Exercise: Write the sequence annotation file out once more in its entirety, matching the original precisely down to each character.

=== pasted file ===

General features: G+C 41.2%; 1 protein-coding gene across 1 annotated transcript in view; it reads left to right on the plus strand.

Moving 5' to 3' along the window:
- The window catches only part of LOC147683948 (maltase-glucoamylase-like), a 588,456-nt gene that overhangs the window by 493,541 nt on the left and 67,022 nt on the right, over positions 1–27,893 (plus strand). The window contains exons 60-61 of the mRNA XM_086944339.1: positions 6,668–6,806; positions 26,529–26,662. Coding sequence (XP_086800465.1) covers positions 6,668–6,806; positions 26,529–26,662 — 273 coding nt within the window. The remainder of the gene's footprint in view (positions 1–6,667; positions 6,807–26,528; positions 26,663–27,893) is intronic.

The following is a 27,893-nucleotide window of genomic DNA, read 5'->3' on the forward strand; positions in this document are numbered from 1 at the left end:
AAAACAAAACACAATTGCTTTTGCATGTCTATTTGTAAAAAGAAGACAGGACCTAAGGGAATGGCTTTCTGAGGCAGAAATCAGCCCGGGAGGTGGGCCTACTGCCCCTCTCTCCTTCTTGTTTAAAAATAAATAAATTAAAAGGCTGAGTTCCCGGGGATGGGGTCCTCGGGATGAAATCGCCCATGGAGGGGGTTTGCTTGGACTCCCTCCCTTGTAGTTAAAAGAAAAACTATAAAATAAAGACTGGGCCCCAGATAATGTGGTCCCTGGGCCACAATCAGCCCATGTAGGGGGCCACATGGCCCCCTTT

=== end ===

General features: G+C 41.2%; 1 protein-coding gene across 1 annotated transcript in view; it reads left to right on the plus strand.

Moving 5' to 3' along the window:
- The window catches only part of LOC147683948 (maltase-glucoamylase-like), a 588,456-nt gene that overhangs the window by 493,541 nt on the left and 67,022 nt on the right, over positions 1–27,893 (plus strand). The window contains exons 60-61 of the mRNA XM_086944339.1: positions 6,668–6,806; positions 26,529–26,662. Coding sequence (XP_086800465.1) covers positions 6,668–6,806; positions 26,529–26,662 — 273 coding nt within the window. The remainder of the gene's footprint in view (positions 1–6,667; positions 6,807–26,528; positions 26,663–27,893) is intronic.

The following is a 27,893-nucleotide window of genomic DNA, read 5'->3' on the forward strand; positions in this document are numbered from 1 at the left end:
AAAACAAAACACAATTGCTTTTGCATGTCTATTTGTAAAAAGAAGACAGGACCTAAGGGAATGGCTTTCTGAGGCAGAAATCAGCCCGGGAGGTGGGCCTACTGCCCCTCTCTCCTTCTTGTTTAAAAATAAATAAATTAAAAGGCTGAGTTCCCGGGGATGGGGTCCTCGGGATGAAATCGCCCATGGAGGGGGTTTGCTTGGACTCCCTCCCTTGTAGTTAAAAGAAAAACTATAAAATAAAGACTGGGCCCCAGATAATGTGGTCCCTGGGCCACAATCAGCCCATGTAGGGGGCCACATGGCCCCCTTT